MLB umpire Joe West, skeptical of coronavirus death count, won’t opt out of season

“I don’t believe in my heart that all these deaths have been from the coronavirus,” the 67-year-old West said.

SHARE MLB umpire Joe West, skeptical of coronavirus death count, won’t opt out of season
MLB umpire Joe West, who said he doesn’t believe the coronavirus death count, will work this baseball season. West is 67 years old.

MLB umpire Joe West, who said he doesn’t believe the coronavirus death count, will work this baseball season. West is 67 years old.

Patrick Semansky/AP

Discussing his decision to participate in the 2020 season, Major League Baseball umpire Joe West expressed skepticism about how many of the more than 130,000 deaths in the United States have been a result of COVID-19.

“I don’t believe in my heart that all these deaths have been from the coronavirus,” West said. “I believe it may have contributed to some of the deaths.”

West, 67, told The Athletic he was classified by the league as high-risk, but will not be opting out of the season, which begins July 23.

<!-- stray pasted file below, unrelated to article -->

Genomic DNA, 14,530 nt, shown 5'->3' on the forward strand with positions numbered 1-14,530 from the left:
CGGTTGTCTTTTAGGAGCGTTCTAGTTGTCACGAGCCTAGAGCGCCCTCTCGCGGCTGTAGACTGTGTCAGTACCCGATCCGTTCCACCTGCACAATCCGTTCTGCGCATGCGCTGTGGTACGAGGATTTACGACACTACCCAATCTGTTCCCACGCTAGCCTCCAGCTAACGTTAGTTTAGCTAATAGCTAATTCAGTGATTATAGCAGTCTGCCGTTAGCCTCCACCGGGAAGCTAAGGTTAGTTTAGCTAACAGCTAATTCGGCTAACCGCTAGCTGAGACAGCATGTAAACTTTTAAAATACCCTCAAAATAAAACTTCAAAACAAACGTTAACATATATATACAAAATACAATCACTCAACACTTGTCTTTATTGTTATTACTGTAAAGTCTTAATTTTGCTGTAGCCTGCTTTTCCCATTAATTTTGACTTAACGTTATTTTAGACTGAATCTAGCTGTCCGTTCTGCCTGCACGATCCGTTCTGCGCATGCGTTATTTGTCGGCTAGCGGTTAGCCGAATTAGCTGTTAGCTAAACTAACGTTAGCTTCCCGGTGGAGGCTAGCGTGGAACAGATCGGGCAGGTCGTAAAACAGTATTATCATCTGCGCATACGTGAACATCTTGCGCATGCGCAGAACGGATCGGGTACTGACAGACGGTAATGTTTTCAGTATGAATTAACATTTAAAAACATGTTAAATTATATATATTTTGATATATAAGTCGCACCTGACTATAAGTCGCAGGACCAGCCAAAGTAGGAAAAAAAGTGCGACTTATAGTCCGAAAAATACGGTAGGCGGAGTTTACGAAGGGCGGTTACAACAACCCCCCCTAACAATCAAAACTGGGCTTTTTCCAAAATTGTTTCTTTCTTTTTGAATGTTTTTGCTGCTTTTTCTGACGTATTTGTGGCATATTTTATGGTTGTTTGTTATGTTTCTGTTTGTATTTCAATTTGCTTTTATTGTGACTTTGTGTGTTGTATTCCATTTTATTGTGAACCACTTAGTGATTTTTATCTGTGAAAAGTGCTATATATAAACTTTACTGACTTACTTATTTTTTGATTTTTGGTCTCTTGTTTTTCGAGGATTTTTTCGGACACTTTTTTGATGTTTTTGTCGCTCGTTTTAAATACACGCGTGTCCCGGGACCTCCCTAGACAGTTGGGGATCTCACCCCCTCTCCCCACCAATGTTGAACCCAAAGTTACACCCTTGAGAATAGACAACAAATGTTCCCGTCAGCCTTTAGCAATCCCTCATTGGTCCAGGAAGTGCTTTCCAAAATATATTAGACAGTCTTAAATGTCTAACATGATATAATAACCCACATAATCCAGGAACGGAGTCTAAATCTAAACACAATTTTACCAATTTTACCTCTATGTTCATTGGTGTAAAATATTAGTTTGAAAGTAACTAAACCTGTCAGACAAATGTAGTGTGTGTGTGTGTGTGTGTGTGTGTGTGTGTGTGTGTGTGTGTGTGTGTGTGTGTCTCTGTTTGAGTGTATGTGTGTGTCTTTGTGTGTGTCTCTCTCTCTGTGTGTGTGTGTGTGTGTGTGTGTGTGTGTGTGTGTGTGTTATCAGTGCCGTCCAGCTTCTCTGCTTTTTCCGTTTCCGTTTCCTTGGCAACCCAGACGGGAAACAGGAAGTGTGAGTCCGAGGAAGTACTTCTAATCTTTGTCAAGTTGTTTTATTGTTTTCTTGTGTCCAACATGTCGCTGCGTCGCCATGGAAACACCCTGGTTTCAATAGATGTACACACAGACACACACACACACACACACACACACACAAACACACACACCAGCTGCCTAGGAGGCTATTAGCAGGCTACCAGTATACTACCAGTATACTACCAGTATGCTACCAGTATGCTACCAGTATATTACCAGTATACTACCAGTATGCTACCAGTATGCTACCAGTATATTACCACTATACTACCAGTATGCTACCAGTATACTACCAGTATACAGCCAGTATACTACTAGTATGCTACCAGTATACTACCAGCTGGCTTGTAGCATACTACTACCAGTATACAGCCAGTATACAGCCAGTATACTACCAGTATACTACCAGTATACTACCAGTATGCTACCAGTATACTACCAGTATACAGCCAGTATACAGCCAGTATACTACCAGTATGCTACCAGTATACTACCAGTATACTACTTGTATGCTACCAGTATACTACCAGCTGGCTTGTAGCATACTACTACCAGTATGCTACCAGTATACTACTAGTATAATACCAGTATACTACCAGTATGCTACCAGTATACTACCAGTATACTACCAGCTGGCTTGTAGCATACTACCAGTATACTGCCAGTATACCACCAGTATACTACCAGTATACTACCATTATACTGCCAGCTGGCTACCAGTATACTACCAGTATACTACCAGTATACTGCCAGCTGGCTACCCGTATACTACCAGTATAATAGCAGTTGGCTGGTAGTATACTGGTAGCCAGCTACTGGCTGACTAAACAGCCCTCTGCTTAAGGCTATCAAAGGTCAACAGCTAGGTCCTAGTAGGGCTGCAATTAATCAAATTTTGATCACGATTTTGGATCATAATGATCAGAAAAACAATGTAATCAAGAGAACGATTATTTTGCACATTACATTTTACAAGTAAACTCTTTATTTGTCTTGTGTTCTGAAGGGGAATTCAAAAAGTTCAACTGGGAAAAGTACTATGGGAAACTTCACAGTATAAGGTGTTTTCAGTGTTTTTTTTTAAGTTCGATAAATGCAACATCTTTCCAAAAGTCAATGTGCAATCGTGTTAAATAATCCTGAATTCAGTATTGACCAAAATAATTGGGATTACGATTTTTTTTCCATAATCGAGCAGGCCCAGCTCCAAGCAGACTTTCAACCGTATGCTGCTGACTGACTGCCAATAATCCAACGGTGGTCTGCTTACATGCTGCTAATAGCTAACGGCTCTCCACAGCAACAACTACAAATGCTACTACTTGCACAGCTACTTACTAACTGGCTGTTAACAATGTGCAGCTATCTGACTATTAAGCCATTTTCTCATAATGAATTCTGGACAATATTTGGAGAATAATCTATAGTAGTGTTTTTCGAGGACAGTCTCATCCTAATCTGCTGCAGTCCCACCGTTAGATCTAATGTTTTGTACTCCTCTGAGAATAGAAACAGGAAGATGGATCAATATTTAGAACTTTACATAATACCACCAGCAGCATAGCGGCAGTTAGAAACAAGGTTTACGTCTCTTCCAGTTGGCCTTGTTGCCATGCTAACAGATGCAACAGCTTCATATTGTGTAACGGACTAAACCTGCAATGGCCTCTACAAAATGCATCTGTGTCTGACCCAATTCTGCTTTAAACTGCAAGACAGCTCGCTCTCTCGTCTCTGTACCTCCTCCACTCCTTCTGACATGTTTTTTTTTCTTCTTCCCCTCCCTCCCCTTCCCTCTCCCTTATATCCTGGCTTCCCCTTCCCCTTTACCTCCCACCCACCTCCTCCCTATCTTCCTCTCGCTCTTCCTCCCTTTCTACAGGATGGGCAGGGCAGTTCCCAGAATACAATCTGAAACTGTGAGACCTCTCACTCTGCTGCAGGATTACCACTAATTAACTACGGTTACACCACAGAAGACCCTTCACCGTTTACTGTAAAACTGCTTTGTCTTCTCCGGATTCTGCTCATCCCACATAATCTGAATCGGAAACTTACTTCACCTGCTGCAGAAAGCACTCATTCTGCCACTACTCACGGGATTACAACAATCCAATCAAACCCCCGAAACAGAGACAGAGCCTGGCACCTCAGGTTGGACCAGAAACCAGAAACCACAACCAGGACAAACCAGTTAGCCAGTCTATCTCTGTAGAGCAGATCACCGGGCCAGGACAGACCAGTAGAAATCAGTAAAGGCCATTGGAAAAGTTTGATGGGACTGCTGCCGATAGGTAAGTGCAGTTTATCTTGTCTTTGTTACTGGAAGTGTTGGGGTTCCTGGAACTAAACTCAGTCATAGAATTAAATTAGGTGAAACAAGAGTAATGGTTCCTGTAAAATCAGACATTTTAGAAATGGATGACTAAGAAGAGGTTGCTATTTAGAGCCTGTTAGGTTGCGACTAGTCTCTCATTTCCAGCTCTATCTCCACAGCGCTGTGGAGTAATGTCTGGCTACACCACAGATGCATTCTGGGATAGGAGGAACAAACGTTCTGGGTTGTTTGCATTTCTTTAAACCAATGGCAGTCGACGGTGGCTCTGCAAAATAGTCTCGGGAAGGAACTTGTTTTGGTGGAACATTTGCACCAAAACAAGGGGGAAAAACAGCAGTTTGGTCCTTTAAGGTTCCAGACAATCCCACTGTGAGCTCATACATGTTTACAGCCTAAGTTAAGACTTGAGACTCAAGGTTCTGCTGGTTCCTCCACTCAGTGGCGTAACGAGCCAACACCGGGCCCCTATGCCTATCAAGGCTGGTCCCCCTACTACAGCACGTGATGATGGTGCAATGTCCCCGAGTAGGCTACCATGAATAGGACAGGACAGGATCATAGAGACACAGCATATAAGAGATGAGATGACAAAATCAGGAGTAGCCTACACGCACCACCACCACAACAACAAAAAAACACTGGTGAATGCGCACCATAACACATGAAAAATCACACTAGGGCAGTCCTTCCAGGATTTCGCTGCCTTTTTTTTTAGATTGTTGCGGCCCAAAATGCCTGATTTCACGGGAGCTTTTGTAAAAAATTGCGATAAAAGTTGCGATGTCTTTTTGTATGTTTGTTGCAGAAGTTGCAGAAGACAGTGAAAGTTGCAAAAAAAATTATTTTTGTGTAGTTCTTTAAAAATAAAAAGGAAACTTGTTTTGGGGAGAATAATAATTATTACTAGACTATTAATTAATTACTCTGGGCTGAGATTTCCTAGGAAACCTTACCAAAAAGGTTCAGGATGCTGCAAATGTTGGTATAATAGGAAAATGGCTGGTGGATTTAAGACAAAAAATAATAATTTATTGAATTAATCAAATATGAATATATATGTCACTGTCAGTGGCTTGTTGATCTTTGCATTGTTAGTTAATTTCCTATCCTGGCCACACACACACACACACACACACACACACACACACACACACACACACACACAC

“I said, ‘Look, most of these people that they’re reporting are dying are not healthy to begin with. I’ve lost 25 pounds over the winter. I’m playing golf every day in the heat. I’m fine. I’m not going to back down now.’”

West said MLB deputy commissioner Dan Halem was “taken aback” by his decision not to opt out. The umpire called his first big-league game in 1976 and is closing in on the record for all-time regular season games – currently 65 short of Bill Klem’s career mark of 5,375.

“I said, ‘I’m not going to opt out. I’m going to work. And I’m going to work until you take me off the field or I get hurt, whatever. I’m working.’”

Read more at usatoday.com

The Latest
The companies now plan to sell 579 Kroger and Albertsons stores in markets where they overlap to C&S Wholesale Grocers, a New Hampshire grocery supplier and operator.
A person was detained on the scene for alleged involvement, police said.
The woman struck a pole in the 3000 block of East 106th Street, police said.
Mendick, a utility infielder, has hit eight homers at Triple-A Charlotte.
For the first time since he became a NASCAR Cup team owner, Jordan was at the track to savor in person a victory by one of his drivers.